Congressman hopes San Onofre is back in operation by summer
The congressman whose district includes the shuttered San Onofre power plant said Friday that he hopes to see the plant returned to service before the summer months, when energy demand spikes in California.
Rep. Darrell Issa (R-Vista) accompanied U.S. Nuclear Regulatory Commission Chairman Gregory B. Jaczko on a tour of the plant Friday. The plant's two reactors have been down for more than two months, the longest outage in the facility’s history, while officials investigate unexpected wear that was discovered on tubes in the plant's newly installed steam generators.
"If it can be done with 100% safety, we'd like to have one or both of those reactors back online" by the summer, Issa said after the tour.
"Our concern is to make sure they maintain the level of safety we've come to expect from [San Onofre] and at the same time that we have reliable, affordable power," Issa said.
The congressman and Sen. Dianne Feinstein (D-Calif.), who also toured the plant Friday, both expressed confidence in plant operator Southern California Edison.
"I left with the view that this company is going to do everything to keep safety as the No. 1 goal, and that is the overriding goal," Feinstein said in a telephone interview.
She did not express an opinion about whether the plant should be restarted before summer.
The NRC, which has a team of inspectors at the site, has prohibited Edison from relaunching either of the reactors before the cause of the tube wear is understood and addressed.
Issa said he does not want to see the plant return to operation unless the problems are addressed and officials are assured that the same issues will not lead to another shutdown, which could end up costing ratepayers.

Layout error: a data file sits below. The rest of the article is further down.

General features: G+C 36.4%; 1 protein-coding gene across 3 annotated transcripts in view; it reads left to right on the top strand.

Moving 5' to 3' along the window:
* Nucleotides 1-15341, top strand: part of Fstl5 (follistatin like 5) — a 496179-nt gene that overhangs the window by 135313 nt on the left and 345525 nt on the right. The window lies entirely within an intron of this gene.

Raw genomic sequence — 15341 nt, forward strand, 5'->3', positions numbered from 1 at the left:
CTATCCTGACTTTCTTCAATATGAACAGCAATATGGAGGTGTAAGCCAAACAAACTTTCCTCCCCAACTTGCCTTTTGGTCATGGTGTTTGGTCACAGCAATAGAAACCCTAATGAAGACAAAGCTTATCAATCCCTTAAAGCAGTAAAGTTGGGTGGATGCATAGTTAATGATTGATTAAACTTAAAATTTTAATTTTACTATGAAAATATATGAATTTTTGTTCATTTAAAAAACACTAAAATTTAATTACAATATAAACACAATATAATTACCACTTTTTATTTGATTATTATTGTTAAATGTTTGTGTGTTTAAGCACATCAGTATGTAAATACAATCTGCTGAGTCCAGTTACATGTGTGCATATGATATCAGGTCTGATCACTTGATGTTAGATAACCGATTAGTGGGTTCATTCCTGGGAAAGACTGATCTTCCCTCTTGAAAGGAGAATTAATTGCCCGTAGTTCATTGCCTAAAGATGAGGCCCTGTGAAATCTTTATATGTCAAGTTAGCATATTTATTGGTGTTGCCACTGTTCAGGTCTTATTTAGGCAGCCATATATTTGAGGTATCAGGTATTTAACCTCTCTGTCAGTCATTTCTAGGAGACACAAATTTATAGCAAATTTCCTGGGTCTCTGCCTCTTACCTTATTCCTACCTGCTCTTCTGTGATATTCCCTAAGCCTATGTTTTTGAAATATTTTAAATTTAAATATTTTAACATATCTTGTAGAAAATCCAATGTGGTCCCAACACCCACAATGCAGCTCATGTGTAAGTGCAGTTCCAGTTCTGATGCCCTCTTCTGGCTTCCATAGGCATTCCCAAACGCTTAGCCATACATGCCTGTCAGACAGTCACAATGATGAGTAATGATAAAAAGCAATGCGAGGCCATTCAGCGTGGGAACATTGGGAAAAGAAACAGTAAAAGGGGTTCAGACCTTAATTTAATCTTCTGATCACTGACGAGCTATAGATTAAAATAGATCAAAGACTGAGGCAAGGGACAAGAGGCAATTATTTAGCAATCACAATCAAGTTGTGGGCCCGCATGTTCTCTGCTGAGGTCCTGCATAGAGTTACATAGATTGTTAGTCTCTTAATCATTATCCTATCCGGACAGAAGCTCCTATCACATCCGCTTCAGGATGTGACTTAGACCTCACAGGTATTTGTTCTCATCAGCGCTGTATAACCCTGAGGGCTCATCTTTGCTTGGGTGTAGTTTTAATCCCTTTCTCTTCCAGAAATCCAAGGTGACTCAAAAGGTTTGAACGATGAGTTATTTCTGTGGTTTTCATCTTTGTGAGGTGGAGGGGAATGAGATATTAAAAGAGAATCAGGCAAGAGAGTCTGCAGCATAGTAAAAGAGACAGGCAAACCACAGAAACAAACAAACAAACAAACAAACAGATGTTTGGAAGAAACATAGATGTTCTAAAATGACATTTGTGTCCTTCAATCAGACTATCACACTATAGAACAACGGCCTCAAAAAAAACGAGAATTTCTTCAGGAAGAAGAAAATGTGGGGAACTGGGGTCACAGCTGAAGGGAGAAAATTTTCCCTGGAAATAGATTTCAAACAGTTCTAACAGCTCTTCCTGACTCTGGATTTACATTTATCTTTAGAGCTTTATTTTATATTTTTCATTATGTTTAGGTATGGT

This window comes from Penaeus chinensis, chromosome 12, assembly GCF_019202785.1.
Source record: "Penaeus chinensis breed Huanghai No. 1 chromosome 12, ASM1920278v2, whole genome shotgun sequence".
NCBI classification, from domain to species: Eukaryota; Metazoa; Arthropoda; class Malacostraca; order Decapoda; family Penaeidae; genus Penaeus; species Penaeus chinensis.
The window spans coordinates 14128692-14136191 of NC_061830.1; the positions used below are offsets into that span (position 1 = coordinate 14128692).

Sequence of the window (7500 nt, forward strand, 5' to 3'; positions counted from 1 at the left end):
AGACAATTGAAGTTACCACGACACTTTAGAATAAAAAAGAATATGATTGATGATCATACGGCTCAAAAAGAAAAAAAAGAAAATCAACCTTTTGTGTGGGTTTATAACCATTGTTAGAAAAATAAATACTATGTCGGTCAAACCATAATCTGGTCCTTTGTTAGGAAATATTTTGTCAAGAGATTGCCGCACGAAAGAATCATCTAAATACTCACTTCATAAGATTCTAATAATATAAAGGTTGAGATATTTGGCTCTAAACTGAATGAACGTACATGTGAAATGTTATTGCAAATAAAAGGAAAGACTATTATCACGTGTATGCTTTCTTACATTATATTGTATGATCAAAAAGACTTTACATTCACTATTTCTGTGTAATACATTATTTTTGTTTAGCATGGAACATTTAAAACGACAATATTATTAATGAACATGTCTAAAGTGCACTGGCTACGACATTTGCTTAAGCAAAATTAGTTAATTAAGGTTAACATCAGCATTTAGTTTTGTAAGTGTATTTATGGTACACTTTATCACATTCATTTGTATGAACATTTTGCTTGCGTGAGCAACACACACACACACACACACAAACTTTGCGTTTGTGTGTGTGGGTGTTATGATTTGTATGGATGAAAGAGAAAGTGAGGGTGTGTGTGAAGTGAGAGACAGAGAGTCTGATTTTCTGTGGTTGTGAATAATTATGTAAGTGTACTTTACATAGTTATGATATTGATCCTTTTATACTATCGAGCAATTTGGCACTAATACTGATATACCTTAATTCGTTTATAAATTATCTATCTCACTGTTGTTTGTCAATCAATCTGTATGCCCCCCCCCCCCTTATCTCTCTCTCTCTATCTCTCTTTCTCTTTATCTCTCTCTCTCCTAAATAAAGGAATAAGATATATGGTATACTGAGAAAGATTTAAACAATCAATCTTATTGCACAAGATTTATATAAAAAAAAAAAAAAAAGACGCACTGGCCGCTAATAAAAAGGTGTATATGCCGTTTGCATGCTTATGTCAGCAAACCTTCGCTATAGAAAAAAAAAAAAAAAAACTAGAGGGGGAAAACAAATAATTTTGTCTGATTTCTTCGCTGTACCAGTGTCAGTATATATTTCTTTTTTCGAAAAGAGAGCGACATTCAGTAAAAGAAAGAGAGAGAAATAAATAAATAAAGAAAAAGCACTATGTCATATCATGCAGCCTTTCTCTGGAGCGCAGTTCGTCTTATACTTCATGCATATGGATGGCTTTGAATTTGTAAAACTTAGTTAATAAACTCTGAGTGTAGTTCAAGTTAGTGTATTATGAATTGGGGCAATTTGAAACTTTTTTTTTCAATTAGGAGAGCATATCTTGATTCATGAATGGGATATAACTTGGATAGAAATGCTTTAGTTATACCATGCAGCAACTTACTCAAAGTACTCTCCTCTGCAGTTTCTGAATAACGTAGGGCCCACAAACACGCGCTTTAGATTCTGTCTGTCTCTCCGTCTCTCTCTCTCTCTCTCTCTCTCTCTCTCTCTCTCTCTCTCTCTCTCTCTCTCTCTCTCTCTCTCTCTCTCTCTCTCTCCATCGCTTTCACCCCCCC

Leaders in the energy industry have said that if the plant remains offline through the summer, Southern California could see power outages in the event of a heat wave or other extreme event. They have begun making contingency plans in case the plan remains offline, including conservation measures, transmission upgrades and bringing generating units at a Huntington Beach natural gas plant back into service, but it remains to be seen which of those plans can be put into effect before the summer.
Some local activists, who distrust Edison, have questioned the need for San Onofre to return to operation at all, pointing out that the two-month outage has not caused outages. They say the plant's power can be replaced through other means and expressed concerns that Edison and the NRC might rush the plant back into service before it's safe.
"Why are we living with this crazy risk for energy that we can do without?" said Donna Gilmore, a San Clemente resident who runs a website called San Onofre Safety. "It's like the emperor has no clothes, but he's got a lot of money."
John Geesman, a former member of the California Energy Commission who now serves as legal counsel for the Alliance for Nuclear Responsibility, said he's not so sure that Southern California can put contingency plans in place before the summer. He called the region's reliance on San Onofre a failure in planning.
"How could we have allowed Southern California to become dependent on one 2,200-megawatt plant?" he said. "Having an entire metropolitan region dependent on a single plant makes no sense at all."
-- Abby Sewell, reporting from San Onofre
Photo: Activists hold a news conference near the San Onofre nuclear plant to discuss why they think it should be shut down. Credit: Christina House / For The Times